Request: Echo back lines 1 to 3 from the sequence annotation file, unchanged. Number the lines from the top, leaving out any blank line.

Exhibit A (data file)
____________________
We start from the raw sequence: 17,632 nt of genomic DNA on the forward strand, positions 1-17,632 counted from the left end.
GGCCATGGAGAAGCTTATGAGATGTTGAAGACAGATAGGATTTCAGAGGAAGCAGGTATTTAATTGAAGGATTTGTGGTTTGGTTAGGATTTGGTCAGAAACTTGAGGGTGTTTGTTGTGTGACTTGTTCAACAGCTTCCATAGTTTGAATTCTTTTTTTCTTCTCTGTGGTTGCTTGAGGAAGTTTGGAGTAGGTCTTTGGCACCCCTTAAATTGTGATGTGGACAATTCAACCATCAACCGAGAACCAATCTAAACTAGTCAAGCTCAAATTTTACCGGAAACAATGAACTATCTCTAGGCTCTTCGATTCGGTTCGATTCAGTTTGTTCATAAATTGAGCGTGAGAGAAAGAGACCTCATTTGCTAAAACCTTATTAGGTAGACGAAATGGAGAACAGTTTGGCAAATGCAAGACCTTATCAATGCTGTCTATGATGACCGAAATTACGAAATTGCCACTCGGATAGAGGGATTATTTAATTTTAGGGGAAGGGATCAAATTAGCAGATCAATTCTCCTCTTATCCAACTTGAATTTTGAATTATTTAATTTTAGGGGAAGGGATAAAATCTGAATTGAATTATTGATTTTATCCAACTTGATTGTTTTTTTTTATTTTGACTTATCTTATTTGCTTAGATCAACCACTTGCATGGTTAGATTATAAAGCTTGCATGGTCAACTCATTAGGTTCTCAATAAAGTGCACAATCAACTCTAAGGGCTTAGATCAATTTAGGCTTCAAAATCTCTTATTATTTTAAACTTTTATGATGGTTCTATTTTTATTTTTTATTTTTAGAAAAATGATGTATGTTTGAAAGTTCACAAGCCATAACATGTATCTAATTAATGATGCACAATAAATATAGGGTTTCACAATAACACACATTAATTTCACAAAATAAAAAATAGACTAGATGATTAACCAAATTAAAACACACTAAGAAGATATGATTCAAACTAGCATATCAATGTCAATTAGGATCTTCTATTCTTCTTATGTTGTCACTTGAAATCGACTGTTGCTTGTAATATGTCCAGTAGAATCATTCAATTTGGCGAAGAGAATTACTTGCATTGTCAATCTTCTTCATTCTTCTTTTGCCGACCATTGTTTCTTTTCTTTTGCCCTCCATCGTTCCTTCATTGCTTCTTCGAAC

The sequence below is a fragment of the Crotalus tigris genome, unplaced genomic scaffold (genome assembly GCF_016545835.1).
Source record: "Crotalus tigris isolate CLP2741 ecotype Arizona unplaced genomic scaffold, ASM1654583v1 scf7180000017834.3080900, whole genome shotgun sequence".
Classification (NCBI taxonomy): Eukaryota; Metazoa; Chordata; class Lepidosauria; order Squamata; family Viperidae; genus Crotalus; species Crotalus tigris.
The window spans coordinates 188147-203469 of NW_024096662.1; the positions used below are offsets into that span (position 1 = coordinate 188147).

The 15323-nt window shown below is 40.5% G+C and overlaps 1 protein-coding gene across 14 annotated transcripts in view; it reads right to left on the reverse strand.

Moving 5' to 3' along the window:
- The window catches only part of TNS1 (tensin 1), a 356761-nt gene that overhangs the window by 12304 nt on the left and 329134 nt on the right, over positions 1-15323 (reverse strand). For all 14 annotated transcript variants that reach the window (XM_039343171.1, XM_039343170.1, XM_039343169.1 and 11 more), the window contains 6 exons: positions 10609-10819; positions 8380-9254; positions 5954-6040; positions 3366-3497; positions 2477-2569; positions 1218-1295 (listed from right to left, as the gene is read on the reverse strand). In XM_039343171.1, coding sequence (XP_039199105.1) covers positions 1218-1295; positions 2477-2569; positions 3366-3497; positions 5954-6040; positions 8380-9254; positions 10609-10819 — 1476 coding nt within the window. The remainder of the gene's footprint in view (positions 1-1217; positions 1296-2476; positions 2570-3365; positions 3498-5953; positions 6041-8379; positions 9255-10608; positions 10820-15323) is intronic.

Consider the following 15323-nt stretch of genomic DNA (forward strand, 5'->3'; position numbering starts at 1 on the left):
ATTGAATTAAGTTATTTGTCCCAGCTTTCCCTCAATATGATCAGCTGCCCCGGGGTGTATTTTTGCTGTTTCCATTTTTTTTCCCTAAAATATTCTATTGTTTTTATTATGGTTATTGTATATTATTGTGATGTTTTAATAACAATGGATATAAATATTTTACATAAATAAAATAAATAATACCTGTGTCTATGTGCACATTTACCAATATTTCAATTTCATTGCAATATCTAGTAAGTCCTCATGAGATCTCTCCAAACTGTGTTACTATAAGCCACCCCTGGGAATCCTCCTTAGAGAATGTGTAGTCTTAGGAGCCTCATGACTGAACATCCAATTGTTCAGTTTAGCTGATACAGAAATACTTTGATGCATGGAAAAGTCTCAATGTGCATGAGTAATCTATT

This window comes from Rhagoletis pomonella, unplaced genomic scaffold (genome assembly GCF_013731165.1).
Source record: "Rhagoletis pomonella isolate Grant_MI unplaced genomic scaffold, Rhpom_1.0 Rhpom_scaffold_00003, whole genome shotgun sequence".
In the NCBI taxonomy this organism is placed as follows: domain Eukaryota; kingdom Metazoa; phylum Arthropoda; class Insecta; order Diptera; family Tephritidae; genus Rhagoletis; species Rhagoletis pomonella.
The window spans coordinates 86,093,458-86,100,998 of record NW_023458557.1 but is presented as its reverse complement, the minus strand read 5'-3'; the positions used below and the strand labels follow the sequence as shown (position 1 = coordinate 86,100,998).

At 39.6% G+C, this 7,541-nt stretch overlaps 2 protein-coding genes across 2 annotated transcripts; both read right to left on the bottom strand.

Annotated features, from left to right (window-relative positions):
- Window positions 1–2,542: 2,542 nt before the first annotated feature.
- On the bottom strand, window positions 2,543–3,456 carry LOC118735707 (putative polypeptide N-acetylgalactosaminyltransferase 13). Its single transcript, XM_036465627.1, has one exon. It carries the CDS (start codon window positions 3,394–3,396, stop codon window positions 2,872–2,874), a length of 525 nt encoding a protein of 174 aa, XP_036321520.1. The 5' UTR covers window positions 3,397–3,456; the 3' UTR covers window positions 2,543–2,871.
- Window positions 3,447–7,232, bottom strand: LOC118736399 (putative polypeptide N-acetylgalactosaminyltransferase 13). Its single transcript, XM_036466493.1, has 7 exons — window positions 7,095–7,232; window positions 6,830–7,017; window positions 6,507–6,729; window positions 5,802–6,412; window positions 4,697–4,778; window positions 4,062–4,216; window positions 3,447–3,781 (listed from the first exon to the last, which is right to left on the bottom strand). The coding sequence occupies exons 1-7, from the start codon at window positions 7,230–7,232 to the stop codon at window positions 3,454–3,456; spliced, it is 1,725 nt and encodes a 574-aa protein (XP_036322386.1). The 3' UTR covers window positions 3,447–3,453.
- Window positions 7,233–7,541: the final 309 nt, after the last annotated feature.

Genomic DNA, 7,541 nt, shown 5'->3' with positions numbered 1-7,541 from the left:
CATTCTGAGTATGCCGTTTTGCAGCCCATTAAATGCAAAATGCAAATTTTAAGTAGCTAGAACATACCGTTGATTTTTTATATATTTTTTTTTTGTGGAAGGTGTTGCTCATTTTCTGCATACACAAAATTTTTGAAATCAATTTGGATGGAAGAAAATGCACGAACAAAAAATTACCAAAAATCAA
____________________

We start from the raw sequence: 17,632 nt of genomic DNA on the forward strand, positions 1-17,632 counted from the left end.
GGCCATGGAGAAGCTTATGAGATGTTGAAGACAGATAGGATTTCAGAGGAAGCAGGTATTTAATTGAAGGATTTGTGGTTTGGTTAGGATTTGGTCAGAAACTTGAGGGTGTTTGTTGTGTGACTTGTTCAACAGCTTCCATAGTTTGAATTCTTTTTTTCTTCTCTGTGGTTGCTTGAGGAAGTTTGGAGTAGGTCTTTGGCACCCCTTAAATTGTGATGTGGACAATTCAACCATCAACCGAGAACCAATCTAAACTAGTCAAGCTCAAATTTTACCGGAAACAATGAACTATCTCTAGGCTCTTCGATTCGGTTCGATTCAGTTTGTTCATAAATTGAGCGTGAGAGAAAGAGACCTCATTTGCTAAAACCTTATTAGGTAGACGAAATGGAGAACAGTTTGGCAAATGCAAGACCTTATCAATGCTGTCTATGATGACCGAAATTACGAAATTGCCACTCGGATAGAGGGATTATTTAATTTTAGGGGAAGGGATCAAATTAGCAGATCAATTCTCCTCTTATCCAACTTGAATTTTGAATTATTTAATTTTAGGGGAAGGGATAAAATCTGAATTGAATTATTGATTTTATCCAACTTGATTGTTTTTTTTTATTTTGACTTATCTTATTTGCTTAGATCAACCACTTGCATGGTTAGATTATAAAGCTTGCATGGTCAACTCATTAGGTTCTCAATAAAGTGCACAATCAACTCTAAGGGCTTAGATCAATTTAGGCTTCAAAATCTCTTATTATTTTAAACTTTTATGATGGTTCTATTTTTATTTTTTATTTTTAGAAAAATGATGTATGTTTGAAAGTTCACAAGCCATAACATGTATCTAATTAATGATGCACAATAAATATAGGGTTTCACAATAACACACATTAATTTCACAAAATAAAAAATAGACTAGATGATTAACCAAATTAAAACACACTAAGAAGATATGATTCAAACTAGCATATCAATGTCAATTAGGATCTTCTATTCTTCTTATGTTGTCACTTGAAATCGACTGTTGCTTGTAATATGTCCAGTAGAATCATTCAATTTGGCGAAGAGAATTACTTGCATTGTCAATCTTCTTCATTCTTCTTTTGCCGACCATTGTTTCTTTTCTTTTGCCCTCCATCGTTCCTTCATTGCTTCTTCGAAC

The sequence below is a fragment of the Crotalus tigris genome, unplaced genomic scaffold (genome assembly GCF_016545835.1).